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This article was published 20/7/2014 (711 days ago), so information in it may no longer be current.
Few people go into the performing arts for the money. For many, being able to pay the bills with theatrical endeavours alone is a dream in and of itself.
But getting there is a long process, and it starts with getting your name out there and honing your craft.
David Johnston, an actor in The 11 O'Clock Number!, an improvised musical show at this year's Winnipeg Fringe Theatre Festival, says there is a long grind between starting out and being able to live off the money made from theatre.
"When you're starting out in your career, and unless you're very lucky or very talented or a combination of the two, there is a certain degree of 'I need to form a basis and I need to become a little better known,'" he says.
Johnston himself has enough financial stability, he says. Even if he makes little or no money from the fringe tour, he won't necessarily be in a dangerous position.
"I wouldn't be happy, but I would be all right for the time being," he says.
And after all, it's not about the money, Johnston says. If it was, he could have taken almost any other job.
"With the sheer number of hours we spent, if you just worked a minimum-wage job during that time, you would make so much more money," he says.
What the fringe tour really provides, he says, is a chance to get better, and a chance to get better known.
"I think it's going to help me develop my craft, I think it's going to help the company, and I think its going to down the road let me say, 'Yeah, I did this, and maybe you saw me," he says.
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If selling tickets for a stage show is hard, one might think being dependent on donations from the public after a show would be harder. But Chris Visser says both have their pros and cons.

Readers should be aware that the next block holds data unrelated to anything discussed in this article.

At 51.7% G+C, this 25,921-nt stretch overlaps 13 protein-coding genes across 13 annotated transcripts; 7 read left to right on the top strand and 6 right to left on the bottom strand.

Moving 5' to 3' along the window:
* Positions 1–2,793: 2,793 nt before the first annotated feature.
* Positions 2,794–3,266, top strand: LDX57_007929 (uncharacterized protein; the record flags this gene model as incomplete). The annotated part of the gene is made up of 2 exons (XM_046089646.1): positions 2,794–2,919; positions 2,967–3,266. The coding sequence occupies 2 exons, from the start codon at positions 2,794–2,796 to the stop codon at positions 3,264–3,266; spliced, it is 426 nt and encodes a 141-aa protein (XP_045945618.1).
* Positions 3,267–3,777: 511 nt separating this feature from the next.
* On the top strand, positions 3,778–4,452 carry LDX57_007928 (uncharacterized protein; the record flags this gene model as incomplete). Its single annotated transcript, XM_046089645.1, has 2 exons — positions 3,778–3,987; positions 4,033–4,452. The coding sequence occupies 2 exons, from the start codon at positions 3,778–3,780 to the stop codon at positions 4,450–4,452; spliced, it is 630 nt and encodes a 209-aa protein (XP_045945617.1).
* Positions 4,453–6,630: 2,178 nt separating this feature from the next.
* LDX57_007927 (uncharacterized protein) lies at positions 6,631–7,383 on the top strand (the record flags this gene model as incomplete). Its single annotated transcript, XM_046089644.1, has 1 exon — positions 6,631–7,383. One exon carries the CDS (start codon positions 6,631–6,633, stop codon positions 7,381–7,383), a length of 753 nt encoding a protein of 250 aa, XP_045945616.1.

Visser is a street magician who performs his show several times a week at Old Market Square. He makes no money from being there, apart from what people are willing to put in his hat after the show.
But the upside to public shows is that, unlike indoor companies, he doesn't have to pay for his venue.
"I just have to pay my expenses... it all works out," he says.
There are two barriers Visser says he has to break. The first is getting people to stop and watch the show, and the second is convincing them it was good enough to pay for. The second one took a lot of practice, he says.
"You definitely fail the first few times that you try to do it, but you don't have to pay rent on the venue, so you can do it over and over again," he says.
Performing for a street crowd also helps hone skills in a way that a stage can't.
"It's amplified my skills tenfold. I can now speak to any audience so much easier than I could (when I was performing onstage)," he says.
Even with the risks of not making as much money, Visser says he would recommend street performing to every magician out there.
"It gives you the abuse you need... It helps you focus on how to entertain an audience, instead of how great you are," he says.
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A perfect Saturday, weather-wise, helped the fringe festival set a new record for tickets sold in one day.
The weather on Saturday was ideal for fringing and by the end of the day, the fest had achieved the highest ticketed attendance for a single day. A total of 10,613 tickets were sold for 137 performances, 17 of which were sellouts.
Indoor attendance on Friday was 9,341, which set a new record for that day, festival executive producer Chuck McEwen says. Twelve of the 138 performances sold out. McEwen said he was happy with the result, especially considering Friday night's downpour.
"It was amazing that the extreme thunderstorm didn't stop our dedicated fringers," McEwen says.